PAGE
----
National Book Award Winner Will Visit Central Library April 8
Jesmyn Ward will discuss her memoir “Men We Reaped” on Wednesday, April 8, 7 p.m. for Arlington Reads 2015, “#Blacklivesmatter: Two Remarkable Writers on Being Black in America.”
Ward’s acclaimed 2013 memoir focuses on five young black men lost to drugs, accidents, murder and suicide in her small hometown of DeLisle, Miss. The dead include her younger brother, killed by a drunk driver.
“Time” magazine says “Men We Reaped” is [l]avishly endowed with literary craft and hard-earned wisdom. Ward, an English professor at Tulane University, won the 2011 National Book Award for her novel “Salvage the Bones.”
Now you can win a copy of “Men We Reaped.”
Use the comments space below to tell us in a few sentences what books best speak to you on race and the African American experience.
Winners will be contacted by March
18 20. Winning copies will be available for pick-up at Central Library.
On Thursday, May 7, 7 p.m., Arlington Reads 2015 featured fiction writer Chimamanda Ngozi Adichie speaks at Central Library on her funny, powerful “Americanah,” named one of the Ten Best Books of 2013 by the New York Times.
Admission and parking are free for Arlington Reads events. Seating is limited and on a first-come, first-served basis. Copies of the authors’ books will also be sold the night of their appearances, courtesy of Barnes & Noble, Clarendon.
Arlington Reads is made possible through the generous support of the Friends of the Arlington Public Library.
George L. says
You will probably get several mentions for “To Kill a Mockingbird” but its message is still very powerful. Thankfully things have changed tremendously since the book was published.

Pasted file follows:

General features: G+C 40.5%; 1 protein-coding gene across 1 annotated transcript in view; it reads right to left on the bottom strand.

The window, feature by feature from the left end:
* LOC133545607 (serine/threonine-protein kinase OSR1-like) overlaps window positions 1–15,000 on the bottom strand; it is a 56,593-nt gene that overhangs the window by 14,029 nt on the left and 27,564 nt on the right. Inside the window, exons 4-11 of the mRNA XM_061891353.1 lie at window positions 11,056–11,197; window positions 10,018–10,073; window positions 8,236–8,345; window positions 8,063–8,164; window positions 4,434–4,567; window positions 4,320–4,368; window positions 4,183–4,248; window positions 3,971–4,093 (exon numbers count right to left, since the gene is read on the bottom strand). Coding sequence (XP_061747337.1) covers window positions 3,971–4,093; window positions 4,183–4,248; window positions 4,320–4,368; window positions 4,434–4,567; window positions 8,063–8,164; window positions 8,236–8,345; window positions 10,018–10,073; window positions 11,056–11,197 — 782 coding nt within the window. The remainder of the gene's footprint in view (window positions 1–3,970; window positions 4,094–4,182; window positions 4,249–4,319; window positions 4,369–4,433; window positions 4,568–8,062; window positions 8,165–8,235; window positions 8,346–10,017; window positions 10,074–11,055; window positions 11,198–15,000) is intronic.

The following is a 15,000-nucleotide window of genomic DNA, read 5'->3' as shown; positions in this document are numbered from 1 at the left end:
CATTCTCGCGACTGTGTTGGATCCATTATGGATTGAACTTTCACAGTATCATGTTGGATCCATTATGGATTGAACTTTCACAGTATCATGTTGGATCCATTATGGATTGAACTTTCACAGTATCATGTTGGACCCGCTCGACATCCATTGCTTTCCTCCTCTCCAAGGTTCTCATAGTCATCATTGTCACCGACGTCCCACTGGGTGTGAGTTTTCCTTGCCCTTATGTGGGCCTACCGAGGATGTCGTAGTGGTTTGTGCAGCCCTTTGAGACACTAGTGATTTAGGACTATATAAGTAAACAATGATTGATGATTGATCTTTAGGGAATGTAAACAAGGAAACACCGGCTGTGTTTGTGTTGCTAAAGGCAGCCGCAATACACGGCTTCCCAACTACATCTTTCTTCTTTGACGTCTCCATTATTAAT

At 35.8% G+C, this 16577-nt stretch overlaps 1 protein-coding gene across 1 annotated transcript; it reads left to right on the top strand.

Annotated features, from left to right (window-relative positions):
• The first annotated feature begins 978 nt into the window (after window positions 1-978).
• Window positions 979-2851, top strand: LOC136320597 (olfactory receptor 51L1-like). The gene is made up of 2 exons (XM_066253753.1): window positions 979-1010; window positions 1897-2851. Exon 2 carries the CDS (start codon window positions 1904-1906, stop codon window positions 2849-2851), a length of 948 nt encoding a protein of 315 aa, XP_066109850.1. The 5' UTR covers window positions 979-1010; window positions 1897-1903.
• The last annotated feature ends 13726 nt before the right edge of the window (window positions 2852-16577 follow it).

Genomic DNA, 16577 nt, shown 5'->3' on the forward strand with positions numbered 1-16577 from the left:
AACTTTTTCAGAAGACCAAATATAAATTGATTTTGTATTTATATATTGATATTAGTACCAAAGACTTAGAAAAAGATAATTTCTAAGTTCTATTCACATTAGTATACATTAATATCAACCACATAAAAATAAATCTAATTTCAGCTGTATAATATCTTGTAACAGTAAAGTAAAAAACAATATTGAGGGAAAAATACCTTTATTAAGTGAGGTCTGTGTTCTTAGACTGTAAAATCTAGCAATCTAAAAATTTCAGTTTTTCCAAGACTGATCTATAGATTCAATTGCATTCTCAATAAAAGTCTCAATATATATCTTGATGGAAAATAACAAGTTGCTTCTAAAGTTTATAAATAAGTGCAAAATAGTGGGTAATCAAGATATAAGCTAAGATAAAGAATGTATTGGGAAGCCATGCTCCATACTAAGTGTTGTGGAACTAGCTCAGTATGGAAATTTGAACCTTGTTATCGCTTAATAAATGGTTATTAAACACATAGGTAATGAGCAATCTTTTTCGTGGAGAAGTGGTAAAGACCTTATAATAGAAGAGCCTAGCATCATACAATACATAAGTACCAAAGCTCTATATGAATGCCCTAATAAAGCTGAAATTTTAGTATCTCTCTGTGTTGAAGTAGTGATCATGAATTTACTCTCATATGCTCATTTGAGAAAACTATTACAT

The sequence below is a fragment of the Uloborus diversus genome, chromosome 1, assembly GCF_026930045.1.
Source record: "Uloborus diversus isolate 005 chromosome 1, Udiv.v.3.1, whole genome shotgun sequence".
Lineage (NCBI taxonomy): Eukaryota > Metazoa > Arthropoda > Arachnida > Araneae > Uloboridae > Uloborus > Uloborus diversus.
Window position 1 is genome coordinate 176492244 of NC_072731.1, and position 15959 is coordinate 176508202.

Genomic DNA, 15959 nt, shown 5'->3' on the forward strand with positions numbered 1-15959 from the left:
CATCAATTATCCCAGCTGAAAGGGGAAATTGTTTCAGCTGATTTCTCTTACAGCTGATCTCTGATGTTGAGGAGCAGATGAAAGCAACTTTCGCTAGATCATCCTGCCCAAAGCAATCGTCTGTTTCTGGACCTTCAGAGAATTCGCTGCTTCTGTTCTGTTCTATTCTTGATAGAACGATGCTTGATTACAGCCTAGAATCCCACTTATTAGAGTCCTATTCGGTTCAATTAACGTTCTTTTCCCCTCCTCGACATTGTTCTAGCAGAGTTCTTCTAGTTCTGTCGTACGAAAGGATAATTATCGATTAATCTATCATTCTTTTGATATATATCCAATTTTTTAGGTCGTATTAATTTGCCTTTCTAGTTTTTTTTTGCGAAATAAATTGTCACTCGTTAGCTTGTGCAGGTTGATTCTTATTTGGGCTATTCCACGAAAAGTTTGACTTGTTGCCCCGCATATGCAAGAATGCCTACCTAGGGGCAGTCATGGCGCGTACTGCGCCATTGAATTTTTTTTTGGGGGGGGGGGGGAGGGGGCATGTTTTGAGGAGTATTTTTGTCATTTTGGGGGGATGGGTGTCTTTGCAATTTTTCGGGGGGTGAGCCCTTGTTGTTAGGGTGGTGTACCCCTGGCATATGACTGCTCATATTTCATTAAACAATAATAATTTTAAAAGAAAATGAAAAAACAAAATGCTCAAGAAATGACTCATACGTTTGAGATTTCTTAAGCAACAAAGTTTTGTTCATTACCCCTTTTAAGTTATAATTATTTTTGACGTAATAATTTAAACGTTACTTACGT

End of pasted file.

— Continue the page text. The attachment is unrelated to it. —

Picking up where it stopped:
Sarah M says
I borrowed “The Good Lord Bird” by James McBride from the Arlington Public Library. It was the best book I read last year, telling the story of John Brown — the abolitionist who took a stand with a small group at Harpers Ferry — through the eyes of an escaped slave named Onion. Onion’s views on slavery and the abolitionist movement give a fresh, and often funny, perspective on a key historic moment in American race relations.
Also — completely agree that “To Kill a Mockingbird” is one of the best books of all time, and specifically on the issue of race relations.
Web Editor says
Sarah, you might also enjoy McBride’s “Miracle at St. Anna,” about four black American soldiers in Italy during WWII.
Sandra Bondy says
Eudora Welty first came to mind, but a more recent read for me was Voodoo Dreams by Jewell Parker Rhodes. New Orleans is a fascinating place with so much charm and culture and her descriptions and historical fiction just hypnotized me. I enjoyed the read and learning about the dark sides and secrets.
Therese Rose says
The New Jim Crow, by Michelle Alexander.
It explains the state we’re in now and why.
Roots, by Alex Haley, was one of the first books that impacted me as a pre-teen reading about the African American experience. Most recently, The Warmth of Other Suns by Isabel Wilkerson has really informed my understanding of the mass migration of African Americans from the South.
The Warmth of Other Suns by Isabel Wilkerson explains very well the Great Migration and the trials Africans Americans went they went through in major cities like NY, LA and Chicago. The racism they encountered was different and they realized the North was not a promised land after all. They’re Eyes Are Watching God by Zora Neale Hurston is beautiful and poetic. Everyone should read Hurston.
Betty Carter says
The Autobiography of Malcom X is a great book that every American should read.It protrays the plight of the Black man in american searching for self identity and expericing racial hate in America. However, he was able to find peace through religon.
So, eventhough the American world sterotyped him for making a mistake in life, he was able to raise above it and expose the ills of American exposing The Muslim Leader Isiah Muhamm.
I definitely have to echo the comments of those who mentioned “To Kill a Mockingbird,” as it not only highlights the sad state of race relations in the South during the Jim Crow era, but also does so in a manner that truly touches the heart. Michelle Alexander’s “The New Jim Crow” is also a compelling and extensive discussion of America’s institutionalization of black male incarceration.